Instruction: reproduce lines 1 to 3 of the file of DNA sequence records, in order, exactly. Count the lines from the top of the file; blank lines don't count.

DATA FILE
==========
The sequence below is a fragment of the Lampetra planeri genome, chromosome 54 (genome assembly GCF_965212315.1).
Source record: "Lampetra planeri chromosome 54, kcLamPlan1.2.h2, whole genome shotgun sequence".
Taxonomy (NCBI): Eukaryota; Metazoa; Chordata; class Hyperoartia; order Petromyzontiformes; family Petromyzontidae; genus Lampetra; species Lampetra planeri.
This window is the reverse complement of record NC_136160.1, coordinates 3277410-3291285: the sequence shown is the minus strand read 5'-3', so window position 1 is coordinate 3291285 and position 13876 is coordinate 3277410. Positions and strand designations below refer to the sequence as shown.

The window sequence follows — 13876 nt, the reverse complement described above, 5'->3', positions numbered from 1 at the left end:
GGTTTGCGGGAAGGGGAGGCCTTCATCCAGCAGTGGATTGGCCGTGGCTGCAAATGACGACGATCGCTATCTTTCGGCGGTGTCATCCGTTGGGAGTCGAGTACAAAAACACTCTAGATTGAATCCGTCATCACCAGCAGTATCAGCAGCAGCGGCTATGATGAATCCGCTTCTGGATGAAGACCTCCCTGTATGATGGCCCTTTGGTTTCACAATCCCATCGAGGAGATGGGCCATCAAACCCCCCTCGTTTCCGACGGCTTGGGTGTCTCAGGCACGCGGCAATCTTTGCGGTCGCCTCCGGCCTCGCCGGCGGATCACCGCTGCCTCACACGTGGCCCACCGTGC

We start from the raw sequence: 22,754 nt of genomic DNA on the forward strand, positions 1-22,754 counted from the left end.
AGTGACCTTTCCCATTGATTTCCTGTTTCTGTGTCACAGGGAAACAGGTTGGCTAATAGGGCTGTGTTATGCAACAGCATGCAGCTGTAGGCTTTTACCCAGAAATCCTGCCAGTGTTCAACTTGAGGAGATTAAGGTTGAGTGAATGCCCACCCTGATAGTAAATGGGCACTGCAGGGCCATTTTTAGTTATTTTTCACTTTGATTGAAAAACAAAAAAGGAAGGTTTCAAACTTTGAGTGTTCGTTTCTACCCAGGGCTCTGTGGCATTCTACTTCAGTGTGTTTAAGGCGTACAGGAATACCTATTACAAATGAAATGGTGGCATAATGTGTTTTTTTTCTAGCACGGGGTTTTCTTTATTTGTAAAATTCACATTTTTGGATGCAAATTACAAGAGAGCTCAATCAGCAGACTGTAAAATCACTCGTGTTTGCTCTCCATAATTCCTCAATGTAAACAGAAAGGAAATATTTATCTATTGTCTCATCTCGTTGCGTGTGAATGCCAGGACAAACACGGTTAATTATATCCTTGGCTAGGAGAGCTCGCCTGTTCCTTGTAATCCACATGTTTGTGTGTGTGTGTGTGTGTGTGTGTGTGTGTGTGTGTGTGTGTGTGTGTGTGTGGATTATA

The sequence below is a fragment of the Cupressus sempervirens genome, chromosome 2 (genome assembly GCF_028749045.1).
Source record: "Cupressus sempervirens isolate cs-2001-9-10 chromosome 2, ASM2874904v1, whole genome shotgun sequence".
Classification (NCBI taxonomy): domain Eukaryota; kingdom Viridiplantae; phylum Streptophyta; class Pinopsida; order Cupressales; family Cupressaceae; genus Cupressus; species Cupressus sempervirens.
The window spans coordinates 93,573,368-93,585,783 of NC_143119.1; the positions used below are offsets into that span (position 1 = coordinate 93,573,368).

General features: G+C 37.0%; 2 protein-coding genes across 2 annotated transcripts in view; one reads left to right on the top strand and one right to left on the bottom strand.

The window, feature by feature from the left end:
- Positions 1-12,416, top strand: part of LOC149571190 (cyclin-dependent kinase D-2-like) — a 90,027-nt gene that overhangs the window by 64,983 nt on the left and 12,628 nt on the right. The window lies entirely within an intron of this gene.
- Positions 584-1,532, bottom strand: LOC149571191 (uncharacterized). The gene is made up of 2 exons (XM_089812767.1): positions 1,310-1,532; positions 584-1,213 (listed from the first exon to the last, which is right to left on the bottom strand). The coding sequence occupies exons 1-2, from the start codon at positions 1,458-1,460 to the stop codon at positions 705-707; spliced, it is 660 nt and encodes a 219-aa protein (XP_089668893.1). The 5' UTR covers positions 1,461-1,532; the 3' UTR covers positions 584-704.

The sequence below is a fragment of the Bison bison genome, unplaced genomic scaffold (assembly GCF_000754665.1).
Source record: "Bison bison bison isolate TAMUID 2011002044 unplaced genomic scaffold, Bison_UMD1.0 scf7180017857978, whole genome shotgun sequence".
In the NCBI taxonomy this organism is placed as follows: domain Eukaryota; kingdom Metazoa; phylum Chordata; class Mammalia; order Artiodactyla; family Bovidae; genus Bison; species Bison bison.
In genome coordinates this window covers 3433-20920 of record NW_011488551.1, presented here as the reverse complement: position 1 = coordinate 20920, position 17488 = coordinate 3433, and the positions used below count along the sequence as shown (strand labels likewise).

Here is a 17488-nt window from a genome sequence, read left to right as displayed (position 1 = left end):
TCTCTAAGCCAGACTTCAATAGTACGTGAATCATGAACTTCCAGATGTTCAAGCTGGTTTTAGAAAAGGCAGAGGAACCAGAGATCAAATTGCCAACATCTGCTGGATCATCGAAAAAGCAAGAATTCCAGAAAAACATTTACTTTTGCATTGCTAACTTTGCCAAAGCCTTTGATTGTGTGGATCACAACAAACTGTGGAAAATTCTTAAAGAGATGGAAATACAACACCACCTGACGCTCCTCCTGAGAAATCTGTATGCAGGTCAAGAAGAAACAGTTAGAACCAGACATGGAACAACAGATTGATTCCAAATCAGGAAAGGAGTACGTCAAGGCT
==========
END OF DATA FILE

The sequence below is a fragment of the Lampetra planeri genome, chromosome 54 (genome assembly GCF_965212315.1).
Source record: "Lampetra planeri chromosome 54, kcLamPlan1.2.h2, whole genome shotgun sequence".
Taxonomy (NCBI): Eukaryota; Metazoa; Chordata; class Hyperoartia; order Petromyzontiformes; family Petromyzontidae; genus Lampetra; species Lampetra planeri.